We created a number of physician-level variables for the utilization analysis. Because the volume of communication was highly correlated with the level of clinical activity of individual physicians (e.g., average number of scheduled visits per week) and the level of clinical activity varied markedly across physicians, we incorporated it into all utilization variables. We constructed 3 utilization variables: weekly patient e-mails per 100 scheduled visits (number of reported patient e-mails per week divided by average number of scheduled visits per week during the study period * 100); weekly phone calls per 100 scheduled visits (number of phone calls per week divided by average number of scheduled visits per week * 100); and “no-show rate” (number of patient no-shows per month per 100 scheduled visits).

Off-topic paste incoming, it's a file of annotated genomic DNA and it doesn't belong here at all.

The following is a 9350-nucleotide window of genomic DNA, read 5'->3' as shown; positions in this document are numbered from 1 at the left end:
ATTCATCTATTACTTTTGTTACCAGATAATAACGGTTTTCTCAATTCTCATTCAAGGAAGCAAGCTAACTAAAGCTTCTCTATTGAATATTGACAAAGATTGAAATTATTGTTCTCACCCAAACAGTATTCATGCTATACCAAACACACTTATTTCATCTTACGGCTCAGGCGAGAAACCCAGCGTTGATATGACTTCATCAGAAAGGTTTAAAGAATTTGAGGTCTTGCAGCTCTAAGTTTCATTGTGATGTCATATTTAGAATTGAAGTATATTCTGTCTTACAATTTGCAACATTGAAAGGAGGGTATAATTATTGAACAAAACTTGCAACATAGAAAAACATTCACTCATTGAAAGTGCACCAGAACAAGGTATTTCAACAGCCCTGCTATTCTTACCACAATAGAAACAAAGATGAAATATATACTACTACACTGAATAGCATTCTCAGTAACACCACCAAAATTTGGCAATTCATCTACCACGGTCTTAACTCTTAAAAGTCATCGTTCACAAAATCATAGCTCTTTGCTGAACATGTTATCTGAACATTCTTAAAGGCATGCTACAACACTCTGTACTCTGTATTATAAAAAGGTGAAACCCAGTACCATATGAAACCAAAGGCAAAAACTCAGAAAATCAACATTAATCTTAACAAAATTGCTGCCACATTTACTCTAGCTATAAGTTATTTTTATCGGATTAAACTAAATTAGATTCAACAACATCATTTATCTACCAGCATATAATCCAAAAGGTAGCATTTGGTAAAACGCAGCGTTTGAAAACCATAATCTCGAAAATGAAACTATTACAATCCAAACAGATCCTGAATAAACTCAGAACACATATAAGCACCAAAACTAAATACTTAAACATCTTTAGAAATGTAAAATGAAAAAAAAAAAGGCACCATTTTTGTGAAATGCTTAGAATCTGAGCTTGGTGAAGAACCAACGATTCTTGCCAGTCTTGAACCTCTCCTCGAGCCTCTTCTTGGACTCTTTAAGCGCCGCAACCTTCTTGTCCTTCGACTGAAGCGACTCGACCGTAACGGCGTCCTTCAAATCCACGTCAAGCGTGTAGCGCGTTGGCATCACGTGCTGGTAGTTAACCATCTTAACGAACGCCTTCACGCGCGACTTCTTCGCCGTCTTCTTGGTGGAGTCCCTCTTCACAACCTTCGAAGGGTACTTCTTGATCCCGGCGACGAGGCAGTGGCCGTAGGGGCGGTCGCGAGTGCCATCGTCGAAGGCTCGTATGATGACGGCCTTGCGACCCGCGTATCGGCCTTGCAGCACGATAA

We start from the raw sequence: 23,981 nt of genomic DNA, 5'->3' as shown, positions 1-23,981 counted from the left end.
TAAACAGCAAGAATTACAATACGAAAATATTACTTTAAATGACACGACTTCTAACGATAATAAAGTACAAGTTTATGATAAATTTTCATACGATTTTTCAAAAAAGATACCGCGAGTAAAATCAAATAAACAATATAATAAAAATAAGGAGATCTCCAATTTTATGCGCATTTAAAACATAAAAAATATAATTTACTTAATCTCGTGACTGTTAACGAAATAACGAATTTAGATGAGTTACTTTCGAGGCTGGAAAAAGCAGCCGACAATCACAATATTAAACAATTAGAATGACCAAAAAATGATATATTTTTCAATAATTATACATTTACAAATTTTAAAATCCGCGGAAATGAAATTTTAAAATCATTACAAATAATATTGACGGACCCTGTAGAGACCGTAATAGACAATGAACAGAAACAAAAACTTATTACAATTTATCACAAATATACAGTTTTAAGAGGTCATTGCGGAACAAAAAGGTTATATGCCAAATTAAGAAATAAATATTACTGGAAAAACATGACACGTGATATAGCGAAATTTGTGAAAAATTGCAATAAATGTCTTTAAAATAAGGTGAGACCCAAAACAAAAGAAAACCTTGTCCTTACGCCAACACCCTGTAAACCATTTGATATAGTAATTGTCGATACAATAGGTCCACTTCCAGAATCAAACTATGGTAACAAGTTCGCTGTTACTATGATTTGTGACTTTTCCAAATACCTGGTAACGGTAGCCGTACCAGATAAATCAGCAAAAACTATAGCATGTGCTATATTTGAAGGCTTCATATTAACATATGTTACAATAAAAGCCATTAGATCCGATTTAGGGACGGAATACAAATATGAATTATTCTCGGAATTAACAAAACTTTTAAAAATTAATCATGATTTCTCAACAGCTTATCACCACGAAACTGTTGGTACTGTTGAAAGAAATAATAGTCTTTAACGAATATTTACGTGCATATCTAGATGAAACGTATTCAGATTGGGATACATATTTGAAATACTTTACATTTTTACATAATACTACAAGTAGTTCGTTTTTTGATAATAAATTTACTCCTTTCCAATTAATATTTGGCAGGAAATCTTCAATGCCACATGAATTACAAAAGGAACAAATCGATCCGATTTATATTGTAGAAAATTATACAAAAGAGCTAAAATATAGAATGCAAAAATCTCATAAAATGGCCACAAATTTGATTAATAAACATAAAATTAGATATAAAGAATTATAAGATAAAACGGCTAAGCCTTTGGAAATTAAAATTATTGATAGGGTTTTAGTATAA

Physician survey variables included: 1) an “e-mail benefits” scale, which indicates attitudes toward the benefits of using e-mail with patients, with higher scores indicating more favorable attitudes (7 items; α = 0.87); item responses (5-point Likert scale from strongly disagree to strongly agree) were assigned scores of −2 to +2 and summed (range, −14 to 14); thus, higher scores indicated more perceived benefits; 2) an “e-mail bother” scale, indicating how bothered physicians were by different types of e-mail messaging from patients (8 items; α = 0.87), with values assigned to the 3-point scale (not at all a problem to a big problem, values 1, 2, 3) and summed (range, 8 to 24); higher scores indicate more bother; and 3) a general communication scale indicating attitudes toward communication with patients and staff; higher scores indicate more favorable attitudes toward communication with patients and staff (8 items; α = 0.95); item responses (5-point Likert scale from strongly disagree to strongly agree) were assigned scores of −2 to +2 and summed (range, −16 to 16).